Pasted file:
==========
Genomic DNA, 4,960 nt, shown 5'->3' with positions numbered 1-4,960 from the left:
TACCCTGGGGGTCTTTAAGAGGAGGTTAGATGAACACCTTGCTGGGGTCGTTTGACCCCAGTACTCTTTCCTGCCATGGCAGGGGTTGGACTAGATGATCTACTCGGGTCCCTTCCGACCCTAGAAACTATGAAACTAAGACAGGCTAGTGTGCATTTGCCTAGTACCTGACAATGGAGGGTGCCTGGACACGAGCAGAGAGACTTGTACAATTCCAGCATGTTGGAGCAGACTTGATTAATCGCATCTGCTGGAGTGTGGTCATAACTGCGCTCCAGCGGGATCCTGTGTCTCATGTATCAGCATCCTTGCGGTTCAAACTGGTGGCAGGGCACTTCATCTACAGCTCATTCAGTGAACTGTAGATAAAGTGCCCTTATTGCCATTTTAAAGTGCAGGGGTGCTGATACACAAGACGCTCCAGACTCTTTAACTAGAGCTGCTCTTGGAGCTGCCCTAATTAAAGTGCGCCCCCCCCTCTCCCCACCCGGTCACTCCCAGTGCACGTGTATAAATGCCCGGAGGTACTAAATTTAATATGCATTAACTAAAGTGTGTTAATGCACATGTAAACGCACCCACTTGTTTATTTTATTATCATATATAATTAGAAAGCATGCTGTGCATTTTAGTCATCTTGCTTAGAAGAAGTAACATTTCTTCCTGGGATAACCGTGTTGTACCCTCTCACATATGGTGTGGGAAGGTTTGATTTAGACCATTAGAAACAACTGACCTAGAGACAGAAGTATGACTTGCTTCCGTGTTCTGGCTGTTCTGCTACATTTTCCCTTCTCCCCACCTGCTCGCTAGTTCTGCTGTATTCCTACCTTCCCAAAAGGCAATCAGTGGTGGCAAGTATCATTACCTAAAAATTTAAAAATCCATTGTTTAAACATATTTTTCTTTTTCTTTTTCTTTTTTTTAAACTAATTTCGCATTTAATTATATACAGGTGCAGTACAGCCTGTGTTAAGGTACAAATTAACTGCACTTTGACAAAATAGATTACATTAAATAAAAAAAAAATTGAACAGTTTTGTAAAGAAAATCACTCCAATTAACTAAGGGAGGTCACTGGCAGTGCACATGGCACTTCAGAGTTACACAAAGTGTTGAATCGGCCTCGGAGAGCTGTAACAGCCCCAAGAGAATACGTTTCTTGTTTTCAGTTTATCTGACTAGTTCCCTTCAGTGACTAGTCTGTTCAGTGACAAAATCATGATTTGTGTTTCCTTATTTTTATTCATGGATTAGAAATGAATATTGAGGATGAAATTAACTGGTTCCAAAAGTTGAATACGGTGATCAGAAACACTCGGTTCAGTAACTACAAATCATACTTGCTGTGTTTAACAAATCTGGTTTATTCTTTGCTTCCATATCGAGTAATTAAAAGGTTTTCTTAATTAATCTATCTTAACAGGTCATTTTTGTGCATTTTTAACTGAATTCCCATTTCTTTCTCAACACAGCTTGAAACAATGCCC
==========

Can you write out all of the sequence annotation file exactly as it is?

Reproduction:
Genomic DNA, 4,960 nt, shown 5'->3' with positions numbered 1-4,960 from the left:
TACCCTGGGGGTCTTTAAGAGGAGGTTAGATGAACACCTTGCTGGGGTCGTTTGACCCCAGTACTCTTTCCTGCCATGGCAGGGGTTGGACTAGATGATCTACTCGGGTCCCTTCCGACCCTAGAAACTATGAAACTAAGACAGGCTAGTGTGCATTTGCCTAGTACCTGACAATGGAGGGTGCCTGGACACGAGCAGAGAGACTTGTACAATTCCAGCATGTTGGAGCAGACTTGATTAATCGCATCTGCTGGAGTGTGGTCATAACTGCGCTCCAGCGGGATCCTGTGTCTCATGTATCAGCATCCTTGCGGTTCAAACTGGTGGCAGGGCACTTCATCTACAGCTCATTCAGTGAACTGTAGATAAAGTGCCCTTATTGCCATTTTAAAGTGCAGGGGTGCTGATACACAAGACGCTCCAGACTCTTTAACTAGAGCTGCTCTTGGAGCTGCCCTAATTAAAGTGCGCCCCCCCCTCTCCCCACCCGGTCACTCCCAGTGCACGTGTATAAATGCCCGGAGGTACTAAATTTAATATGCATTAACTAAAGTGTGTTAATGCACATGTAAACGCACCCACTTGTTTATTTTATTATCATATATAATTAGAAAGCATGCTGTGCATTTTAGTCATCTTGCTTAGAAGAAGTAACATTTCTTCCTGGGATAACCGTGTTGTACCCTCTCACATATGGTGTGGGAAGGTTTGATTTAGACCATTAGAAACAACTGACCTAGAGACAGAAGTATGACTTGCTTCCGTGTTCTGGCTGTTCTGCTACATTTTCCCTTCTCCCCACCTGCTCGCTAGTTCTGCTGTATTCCTACCTTCCCAAAAGGCAATCAGTGGTGGCAAGTATCATTACCTAAAAATTTAAAAATCCATTGTTTAAACATATTTTTCTTTTTCTTTTTCTTTTTTTTAAACTAATTTCGCATTTAATTATATACAGGTGCAGTACAGCCTGTGTTAAGGTACAAATTAACTGCACTTTGACAAAATAGATTACATTAAATAAAAAAAAAATTGAACAGTTTTGTAAAGAAAATCACTCCAATTAACTAAGGGAGGTCACTGGCAGTGCACATGGCACTTCAGAGTTACACAAAGTGTTGAATCGGCCTCGGAGAGCTGTAACAGCCCCAAGAGAATACGTTTCTTGTTTTCAGTTTATCTGACTAGTTCCCTTCAGTGACTAGTCTGTTCAGTGACAAAATCATGATTTGTGTTTCCTTATTTTTATTCATGGATTAGAAATGAATATTGAGGATGAAATTAACTGGTTCCAAAAGTTGAATACGGTGATCAGAAACACTCGGTTCAGTAACTACAAATCATACTTGCTGTGTTTAACAAATCTGGTTTATTCTTTGCTTCCATATCGAGTAATTAAAAGGTTTTCTTAATTAATCTATCTTAACAGGTCATTTTTGTGCATTTTTAACTGAATTCCCATTTCTTTCTCAACACAGCTTGAAACAATGCCC